PTSD has two sides of lonely.
The first is when you're experiencing symptoms on a daily basis, and you look for birds of a feather to flock together with-- you sit at the bar of life and get drunk with other people who have the same symptoms as you. It doesn't make you feel any better, because they all have their own problems and don't have any extra resources to help you. But it's an environment you know, and it's always there, and so you keep coming back to the bar.
The second is when you've pulled your head out of your ass and got some help that really did some good-- you've got professional treatment and although you need more practice, you can now cope. You realize that a bad day is a bad day, and you learn to admit to yourself that even though something wrong today, you probably won't die as a result. You'll find a way to get through it, and tomorrow or the next day will be better. You have tools. You value yourself. You have things to prove, but proving that you are strong and are a survivor is already covered.
The second kind of lonely is the most difficult.
Once your toolbox is full of tools for coping-- once you've faced your trauma, and beat it down with a stick, and can manage-- then you're someone different. You're better. Not better than anyone else, you're the same physical person, but you're much better at being you. You've changed, and that's a very good thing.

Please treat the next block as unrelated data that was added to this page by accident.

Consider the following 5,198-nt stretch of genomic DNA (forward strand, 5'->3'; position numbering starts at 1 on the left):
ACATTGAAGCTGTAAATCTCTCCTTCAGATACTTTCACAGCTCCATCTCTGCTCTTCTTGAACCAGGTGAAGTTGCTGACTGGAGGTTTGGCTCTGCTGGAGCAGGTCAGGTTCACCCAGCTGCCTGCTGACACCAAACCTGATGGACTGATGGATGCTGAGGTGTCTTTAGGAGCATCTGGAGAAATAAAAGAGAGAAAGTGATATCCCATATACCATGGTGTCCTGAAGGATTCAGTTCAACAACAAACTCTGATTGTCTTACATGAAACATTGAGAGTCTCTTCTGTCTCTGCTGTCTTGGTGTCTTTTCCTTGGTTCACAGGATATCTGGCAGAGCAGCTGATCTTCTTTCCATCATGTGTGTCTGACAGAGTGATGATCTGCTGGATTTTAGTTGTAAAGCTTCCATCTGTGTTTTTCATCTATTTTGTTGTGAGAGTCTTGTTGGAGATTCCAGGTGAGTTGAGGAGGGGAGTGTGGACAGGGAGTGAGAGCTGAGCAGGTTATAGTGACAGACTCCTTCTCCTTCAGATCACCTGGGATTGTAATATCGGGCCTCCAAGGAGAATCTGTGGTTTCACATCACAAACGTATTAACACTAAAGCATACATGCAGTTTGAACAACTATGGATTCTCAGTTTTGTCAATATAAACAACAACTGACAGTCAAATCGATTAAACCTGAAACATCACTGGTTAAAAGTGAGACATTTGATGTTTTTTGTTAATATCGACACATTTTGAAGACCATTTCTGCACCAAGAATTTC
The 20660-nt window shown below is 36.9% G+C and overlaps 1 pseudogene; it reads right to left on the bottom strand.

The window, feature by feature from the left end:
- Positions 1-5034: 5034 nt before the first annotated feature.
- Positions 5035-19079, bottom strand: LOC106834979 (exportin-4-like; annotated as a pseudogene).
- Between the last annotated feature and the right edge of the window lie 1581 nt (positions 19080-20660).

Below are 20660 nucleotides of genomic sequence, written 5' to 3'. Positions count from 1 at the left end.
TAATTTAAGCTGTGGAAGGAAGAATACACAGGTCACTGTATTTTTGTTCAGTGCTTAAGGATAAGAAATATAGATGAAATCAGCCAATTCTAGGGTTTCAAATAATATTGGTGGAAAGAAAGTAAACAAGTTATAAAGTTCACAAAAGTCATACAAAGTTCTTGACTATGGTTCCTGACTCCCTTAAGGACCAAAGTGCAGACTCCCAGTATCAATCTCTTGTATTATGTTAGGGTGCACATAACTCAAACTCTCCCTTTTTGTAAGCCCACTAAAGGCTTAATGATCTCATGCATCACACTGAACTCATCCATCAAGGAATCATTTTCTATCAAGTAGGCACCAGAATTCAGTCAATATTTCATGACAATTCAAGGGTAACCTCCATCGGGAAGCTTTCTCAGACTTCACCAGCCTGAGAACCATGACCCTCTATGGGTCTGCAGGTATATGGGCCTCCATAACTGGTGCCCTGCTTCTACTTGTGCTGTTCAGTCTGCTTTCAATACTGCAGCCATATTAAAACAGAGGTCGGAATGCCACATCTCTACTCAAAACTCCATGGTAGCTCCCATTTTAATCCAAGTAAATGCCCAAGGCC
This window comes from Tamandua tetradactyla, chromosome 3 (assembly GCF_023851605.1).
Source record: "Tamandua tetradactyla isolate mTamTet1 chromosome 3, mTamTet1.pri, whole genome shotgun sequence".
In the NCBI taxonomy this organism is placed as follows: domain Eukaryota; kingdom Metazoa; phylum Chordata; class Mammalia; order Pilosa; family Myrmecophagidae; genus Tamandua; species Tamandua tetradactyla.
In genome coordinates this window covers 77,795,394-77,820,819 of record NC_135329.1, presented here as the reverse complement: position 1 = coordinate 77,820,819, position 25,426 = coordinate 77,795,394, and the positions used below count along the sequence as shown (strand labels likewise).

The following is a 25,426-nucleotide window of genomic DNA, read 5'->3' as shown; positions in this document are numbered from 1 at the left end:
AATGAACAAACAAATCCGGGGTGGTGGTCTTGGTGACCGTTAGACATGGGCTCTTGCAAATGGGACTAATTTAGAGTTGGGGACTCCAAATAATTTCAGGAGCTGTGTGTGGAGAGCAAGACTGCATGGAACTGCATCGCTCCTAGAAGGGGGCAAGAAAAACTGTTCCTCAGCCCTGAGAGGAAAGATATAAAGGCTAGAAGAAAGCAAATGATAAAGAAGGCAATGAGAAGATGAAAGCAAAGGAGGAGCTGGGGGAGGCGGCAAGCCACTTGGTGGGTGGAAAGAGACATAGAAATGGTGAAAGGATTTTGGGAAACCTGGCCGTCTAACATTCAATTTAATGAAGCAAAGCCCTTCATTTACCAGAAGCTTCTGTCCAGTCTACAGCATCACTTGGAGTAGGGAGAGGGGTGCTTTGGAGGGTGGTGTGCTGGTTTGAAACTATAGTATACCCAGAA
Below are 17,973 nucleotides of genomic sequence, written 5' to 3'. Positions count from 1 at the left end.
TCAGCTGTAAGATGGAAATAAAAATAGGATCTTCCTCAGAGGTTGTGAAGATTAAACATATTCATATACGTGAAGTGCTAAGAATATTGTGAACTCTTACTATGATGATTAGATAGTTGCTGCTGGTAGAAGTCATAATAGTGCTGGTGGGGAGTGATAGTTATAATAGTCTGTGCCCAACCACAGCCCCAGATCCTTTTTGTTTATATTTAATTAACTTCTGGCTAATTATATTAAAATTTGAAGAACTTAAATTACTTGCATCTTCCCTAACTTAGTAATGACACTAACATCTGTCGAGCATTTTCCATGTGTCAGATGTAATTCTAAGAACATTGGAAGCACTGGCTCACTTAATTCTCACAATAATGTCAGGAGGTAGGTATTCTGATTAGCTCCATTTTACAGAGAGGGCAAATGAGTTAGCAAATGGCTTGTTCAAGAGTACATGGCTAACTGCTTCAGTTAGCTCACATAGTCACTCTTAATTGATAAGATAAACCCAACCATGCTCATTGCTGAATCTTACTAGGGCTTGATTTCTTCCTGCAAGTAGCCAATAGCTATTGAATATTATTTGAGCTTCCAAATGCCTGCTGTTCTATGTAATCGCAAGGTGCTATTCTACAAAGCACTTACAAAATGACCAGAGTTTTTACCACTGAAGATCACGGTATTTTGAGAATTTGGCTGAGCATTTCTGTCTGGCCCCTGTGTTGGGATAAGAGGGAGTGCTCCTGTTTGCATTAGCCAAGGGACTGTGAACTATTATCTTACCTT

The world around you hasn't changed.
Those drinking buddies? They're still where they were yesterday, except they're no longer funny. You've crossed over to the other side, friend. Now you need new friends, people who have their act at least a little bit together. This is a new place for you, or at least a place you haven't seen much of recently (because you've been hard at work healing), and it's scary and unfamiliar.
And, right now, it's lonely. You've had experiences that most other people have not. You've been places most other people only read about or see on TV. And most important, you have tools for dealing with life that most people don't have (and that many people never will have).
And, it feels new, and a little scary, and you (I) have to set about making this new world into something that feels like home.